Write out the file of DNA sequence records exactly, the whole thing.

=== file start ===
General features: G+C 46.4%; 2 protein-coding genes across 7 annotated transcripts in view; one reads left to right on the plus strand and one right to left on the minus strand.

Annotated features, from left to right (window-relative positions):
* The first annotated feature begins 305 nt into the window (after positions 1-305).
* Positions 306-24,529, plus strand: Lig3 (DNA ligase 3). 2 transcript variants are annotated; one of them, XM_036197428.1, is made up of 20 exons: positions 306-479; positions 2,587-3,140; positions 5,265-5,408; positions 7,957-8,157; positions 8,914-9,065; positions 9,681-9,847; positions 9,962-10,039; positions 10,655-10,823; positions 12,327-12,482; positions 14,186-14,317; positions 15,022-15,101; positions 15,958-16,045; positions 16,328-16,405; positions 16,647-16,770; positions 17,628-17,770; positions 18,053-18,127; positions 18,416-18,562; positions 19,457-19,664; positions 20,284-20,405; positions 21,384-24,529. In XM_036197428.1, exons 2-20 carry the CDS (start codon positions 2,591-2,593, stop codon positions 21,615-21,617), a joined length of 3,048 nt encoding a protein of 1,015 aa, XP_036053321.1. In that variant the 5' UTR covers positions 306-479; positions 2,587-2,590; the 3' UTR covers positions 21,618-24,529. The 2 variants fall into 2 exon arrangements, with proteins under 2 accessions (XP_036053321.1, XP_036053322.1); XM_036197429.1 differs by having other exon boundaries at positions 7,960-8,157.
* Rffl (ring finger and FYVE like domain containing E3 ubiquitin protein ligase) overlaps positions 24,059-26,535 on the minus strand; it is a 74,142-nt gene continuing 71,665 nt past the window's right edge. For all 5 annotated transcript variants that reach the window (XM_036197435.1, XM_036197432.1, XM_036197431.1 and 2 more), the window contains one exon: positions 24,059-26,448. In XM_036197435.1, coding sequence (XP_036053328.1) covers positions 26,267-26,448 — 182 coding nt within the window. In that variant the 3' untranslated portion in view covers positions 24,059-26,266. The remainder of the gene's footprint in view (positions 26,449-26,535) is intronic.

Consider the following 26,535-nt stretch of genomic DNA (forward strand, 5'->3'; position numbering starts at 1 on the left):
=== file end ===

General features: G+C 46.4%; 2 protein-coding genes across 7 annotated transcripts in view; one reads left to right on the plus strand and one right to left on the minus strand.

Annotated features, from left to right (window-relative positions):
* The first annotated feature begins 305 nt into the window (after positions 1-305).
* Positions 306-24,529, plus strand: Lig3 (DNA ligase 3). 2 transcript variants are annotated; one of them, XM_036197428.1, is made up of 20 exons: positions 306-479; positions 2,587-3,140; positions 5,265-5,408; positions 7,957-8,157; positions 8,914-9,065; positions 9,681-9,847; positions 9,962-10,039; positions 10,655-10,823; positions 12,327-12,482; positions 14,186-14,317; positions 15,022-15,101; positions 15,958-16,045; positions 16,328-16,405; positions 16,647-16,770; positions 17,628-17,770; positions 18,053-18,127; positions 18,416-18,562; positions 19,457-19,664; positions 20,284-20,405; positions 21,384-24,529. In XM_036197428.1, exons 2-20 carry the CDS (start codon positions 2,591-2,593, stop codon positions 21,615-21,617), a joined length of 3,048 nt encoding a protein of 1,015 aa, XP_036053321.1. In that variant the 5' UTR covers positions 306-479; positions 2,587-2,590; the 3' UTR covers positions 21,618-24,529. The 2 variants fall into 2 exon arrangements, with proteins under 2 accessions (XP_036053321.1, XP_036053322.1); XM_036197429.1 differs by having other exon boundaries at positions 7,960-8,157.
* Rffl (ring finger and FYVE like domain containing E3 ubiquitin protein ligase) overlaps positions 24,059-26,535 on the minus strand; it is a 74,142-nt gene continuing 71,665 nt past the window's right edge. For all 5 annotated transcript variants that reach the window (XM_036197435.1, XM_036197432.1, XM_036197431.1 and 2 more), the window contains one exon: positions 24,059-26,448. In XM_036197435.1, coding sequence (XP_036053328.1) covers positions 26,267-26,448 — 182 coding nt within the window. In that variant the 3' untranslated portion in view covers positions 24,059-26,266. The remainder of the gene's footprint in view (positions 26,449-26,535) is intronic.

Consider the following 26,535-nt stretch of genomic DNA (forward strand, 5'->3'; position numbering starts at 1 on the left):